Since the coronavirus pandemic halted in-person learning, students have not only lost access to physical resources but also to programs that were once available for free on CUNY’s computers.
The most noticeable loss for students are Adobe Creative Cloud products, which were previously offered for all students remotely at no cost.
This is part of the continuous decline in educational quality at CUNY and other colleges across the United States.
Ever since the start of the pandemic, students have called for a decrease in tuition or the removal of fees because they are paying the same price for what is arguably a “lesser” education.
While it is understandably difficult for CUNY to respond to the budget deficit the pandemic caused, transparency around these fees would only serve to help.
Not having access to these programs at the start of the pandemic is an issue students would understand, but it has been a full year and still there is nothing for them to use.
CUNY must make a decision: be completely transparent about where the technology fee is going, give students access to these programs again or remove the fees they pay for have them.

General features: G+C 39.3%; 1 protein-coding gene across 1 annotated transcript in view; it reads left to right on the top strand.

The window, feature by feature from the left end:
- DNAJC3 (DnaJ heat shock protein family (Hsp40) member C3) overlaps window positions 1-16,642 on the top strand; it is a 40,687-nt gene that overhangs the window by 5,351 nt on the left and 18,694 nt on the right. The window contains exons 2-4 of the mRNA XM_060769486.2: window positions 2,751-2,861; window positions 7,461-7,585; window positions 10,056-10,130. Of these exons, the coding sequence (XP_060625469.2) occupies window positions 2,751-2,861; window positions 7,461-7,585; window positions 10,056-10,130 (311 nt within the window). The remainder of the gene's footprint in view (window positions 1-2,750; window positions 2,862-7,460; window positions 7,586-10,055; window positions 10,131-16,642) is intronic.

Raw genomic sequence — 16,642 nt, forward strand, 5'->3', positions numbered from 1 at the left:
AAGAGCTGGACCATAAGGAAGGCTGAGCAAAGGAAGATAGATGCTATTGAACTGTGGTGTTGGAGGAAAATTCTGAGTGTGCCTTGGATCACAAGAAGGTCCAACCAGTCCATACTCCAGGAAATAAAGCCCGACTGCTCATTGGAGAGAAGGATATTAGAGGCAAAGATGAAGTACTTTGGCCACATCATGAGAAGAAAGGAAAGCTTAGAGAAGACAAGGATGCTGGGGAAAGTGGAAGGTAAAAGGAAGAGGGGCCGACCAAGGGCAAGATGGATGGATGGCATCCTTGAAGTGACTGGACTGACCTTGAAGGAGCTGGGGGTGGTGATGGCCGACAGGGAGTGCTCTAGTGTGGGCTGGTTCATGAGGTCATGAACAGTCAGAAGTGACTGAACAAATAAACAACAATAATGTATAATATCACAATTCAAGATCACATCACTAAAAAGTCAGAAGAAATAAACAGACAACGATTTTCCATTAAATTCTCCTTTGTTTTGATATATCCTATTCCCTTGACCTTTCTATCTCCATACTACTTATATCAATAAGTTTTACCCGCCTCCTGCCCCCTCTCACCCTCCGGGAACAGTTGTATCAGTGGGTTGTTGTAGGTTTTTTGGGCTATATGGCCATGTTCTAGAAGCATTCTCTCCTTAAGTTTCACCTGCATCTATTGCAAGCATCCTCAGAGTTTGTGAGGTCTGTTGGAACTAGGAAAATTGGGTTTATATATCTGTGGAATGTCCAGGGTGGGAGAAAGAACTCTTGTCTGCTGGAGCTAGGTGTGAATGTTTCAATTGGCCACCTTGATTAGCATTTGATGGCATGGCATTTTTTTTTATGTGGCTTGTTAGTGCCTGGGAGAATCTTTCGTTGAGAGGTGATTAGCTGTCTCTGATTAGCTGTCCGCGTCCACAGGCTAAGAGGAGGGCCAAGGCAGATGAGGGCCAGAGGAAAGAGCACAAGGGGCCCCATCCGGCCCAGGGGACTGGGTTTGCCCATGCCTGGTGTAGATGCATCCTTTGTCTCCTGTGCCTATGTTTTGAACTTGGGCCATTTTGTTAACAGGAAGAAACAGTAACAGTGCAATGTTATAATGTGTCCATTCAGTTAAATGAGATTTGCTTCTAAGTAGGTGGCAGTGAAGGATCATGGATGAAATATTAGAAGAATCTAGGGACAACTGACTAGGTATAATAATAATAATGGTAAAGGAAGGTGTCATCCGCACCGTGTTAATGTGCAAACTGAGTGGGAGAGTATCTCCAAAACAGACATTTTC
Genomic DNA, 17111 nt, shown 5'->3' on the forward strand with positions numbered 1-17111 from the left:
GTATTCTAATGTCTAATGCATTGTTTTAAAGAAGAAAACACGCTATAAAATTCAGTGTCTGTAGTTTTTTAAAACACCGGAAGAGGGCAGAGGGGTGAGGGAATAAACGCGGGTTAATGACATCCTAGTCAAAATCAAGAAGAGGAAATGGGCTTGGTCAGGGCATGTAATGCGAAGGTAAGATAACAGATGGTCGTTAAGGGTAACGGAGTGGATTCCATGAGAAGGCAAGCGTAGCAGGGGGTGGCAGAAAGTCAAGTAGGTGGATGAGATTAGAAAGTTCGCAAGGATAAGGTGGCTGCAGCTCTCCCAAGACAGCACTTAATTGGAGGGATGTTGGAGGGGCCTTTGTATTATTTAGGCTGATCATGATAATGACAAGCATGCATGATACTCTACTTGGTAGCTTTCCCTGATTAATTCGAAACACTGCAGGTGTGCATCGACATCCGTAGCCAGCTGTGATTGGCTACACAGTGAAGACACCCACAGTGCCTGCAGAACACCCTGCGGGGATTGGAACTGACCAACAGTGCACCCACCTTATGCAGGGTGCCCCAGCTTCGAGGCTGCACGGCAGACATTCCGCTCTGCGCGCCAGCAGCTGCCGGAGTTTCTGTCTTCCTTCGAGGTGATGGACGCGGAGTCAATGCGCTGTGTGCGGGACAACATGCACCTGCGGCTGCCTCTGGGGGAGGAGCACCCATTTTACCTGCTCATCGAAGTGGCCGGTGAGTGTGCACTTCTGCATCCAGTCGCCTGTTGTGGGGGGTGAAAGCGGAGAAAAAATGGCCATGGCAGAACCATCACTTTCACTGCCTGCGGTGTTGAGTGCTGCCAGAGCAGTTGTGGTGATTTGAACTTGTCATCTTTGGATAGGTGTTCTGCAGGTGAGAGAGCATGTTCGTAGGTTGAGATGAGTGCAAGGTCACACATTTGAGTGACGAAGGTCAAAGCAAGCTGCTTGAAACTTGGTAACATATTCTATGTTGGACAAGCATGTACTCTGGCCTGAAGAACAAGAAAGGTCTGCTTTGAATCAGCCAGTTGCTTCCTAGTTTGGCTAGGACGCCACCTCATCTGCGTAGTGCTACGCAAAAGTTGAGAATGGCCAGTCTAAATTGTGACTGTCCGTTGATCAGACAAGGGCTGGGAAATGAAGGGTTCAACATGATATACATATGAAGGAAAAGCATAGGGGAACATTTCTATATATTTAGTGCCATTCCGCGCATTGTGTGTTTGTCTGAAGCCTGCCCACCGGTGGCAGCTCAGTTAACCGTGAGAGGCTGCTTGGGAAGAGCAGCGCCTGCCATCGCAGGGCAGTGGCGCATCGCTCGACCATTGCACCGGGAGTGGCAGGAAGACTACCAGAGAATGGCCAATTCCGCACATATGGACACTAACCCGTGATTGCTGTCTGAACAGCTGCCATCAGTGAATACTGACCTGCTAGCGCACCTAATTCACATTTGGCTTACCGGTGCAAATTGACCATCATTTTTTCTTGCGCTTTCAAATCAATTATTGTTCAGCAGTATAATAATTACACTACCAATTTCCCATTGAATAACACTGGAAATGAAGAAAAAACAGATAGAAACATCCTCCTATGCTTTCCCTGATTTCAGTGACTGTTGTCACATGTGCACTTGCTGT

Making those who may be struggling in the pandemic, as many students are, pay $125 for the technology fee is ridiculous.
According to CUNY’s website, the technology fee is “paid by each student to help improve computer services in the colleges.”
This explanation provides no direct answer to where exactly the money is going.
In addition to student fees and tuition, CUNY has received hundreds of millions of dollars in federal aid from both stimulus bills. It received $250 million from the CARES Act and had $118 million for students who needed assistance because of the pandemic.
While the stimulus and the technology fee may be going toward funding online classes, it is impossible to know since students are not receiving a clear answer.
If Baruch College or CUNY told students how this money is being spent and show that they are doing everything possible to give students an education similar to that of in-person learning, there would be no problem, but that has yet to happen.
Right now what students have are fees they pay without reason, lack of access to resources that they pay for and less from their college experience.